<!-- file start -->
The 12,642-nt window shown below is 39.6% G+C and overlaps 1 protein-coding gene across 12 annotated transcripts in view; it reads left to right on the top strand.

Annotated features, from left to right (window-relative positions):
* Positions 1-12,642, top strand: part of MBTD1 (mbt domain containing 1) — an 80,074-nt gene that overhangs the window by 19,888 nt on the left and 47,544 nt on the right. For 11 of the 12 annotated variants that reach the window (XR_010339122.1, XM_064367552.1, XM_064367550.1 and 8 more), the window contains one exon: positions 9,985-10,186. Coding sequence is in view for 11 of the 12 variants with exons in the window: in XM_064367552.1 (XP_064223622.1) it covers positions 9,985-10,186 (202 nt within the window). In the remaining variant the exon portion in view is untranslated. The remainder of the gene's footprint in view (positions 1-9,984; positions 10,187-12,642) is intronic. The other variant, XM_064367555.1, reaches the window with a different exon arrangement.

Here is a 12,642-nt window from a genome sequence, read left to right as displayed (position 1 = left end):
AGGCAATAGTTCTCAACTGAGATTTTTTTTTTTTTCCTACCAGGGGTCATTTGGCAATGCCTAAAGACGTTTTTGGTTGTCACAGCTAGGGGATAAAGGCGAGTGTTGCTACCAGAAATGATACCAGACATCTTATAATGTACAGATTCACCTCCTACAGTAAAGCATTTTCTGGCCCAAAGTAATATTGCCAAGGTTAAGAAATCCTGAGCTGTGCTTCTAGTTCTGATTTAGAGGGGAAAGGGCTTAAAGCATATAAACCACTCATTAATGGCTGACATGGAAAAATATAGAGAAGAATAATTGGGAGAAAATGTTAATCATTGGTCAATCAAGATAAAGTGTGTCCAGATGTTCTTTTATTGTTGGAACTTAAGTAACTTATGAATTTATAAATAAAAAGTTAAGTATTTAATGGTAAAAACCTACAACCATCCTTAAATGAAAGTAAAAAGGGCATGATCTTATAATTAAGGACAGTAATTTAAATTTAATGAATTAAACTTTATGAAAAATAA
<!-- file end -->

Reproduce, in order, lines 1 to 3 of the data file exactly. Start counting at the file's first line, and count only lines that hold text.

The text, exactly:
The 12,642-nt window shown below is 39.6% G+C and overlaps 1 protein-coding gene across 12 annotated transcripts in view; it reads left to right on the top strand.

Annotated features, from left to right (window-relative positions):
* Positions 1-12,642, top strand: part of MBTD1 (mbt domain containing 1) — an 80,074-nt gene that overhangs the window by 19,888 nt on the left and 47,544 nt on the right. For 11 of the 12 annotated variants that reach the window (XR_010339122.1, XM_064367552.1, XM_064367550.1 and 8 more), the window contains one exon: positions 9,985-10,186. Coding sequence is in view for 11 of the 12 variants with exons in the window: in XM_064367552.1 (XP_064223622.1) it covers positions 9,985-10,186 (202 nt within the window). In the remaining variant the exon portion in view is untranslated. The remainder of the gene's footprint in view (positions 1-9,984; positions 10,187-12,642) is intronic. The other variant, XM_064367555.1, reaches the window with a different exon arrangement.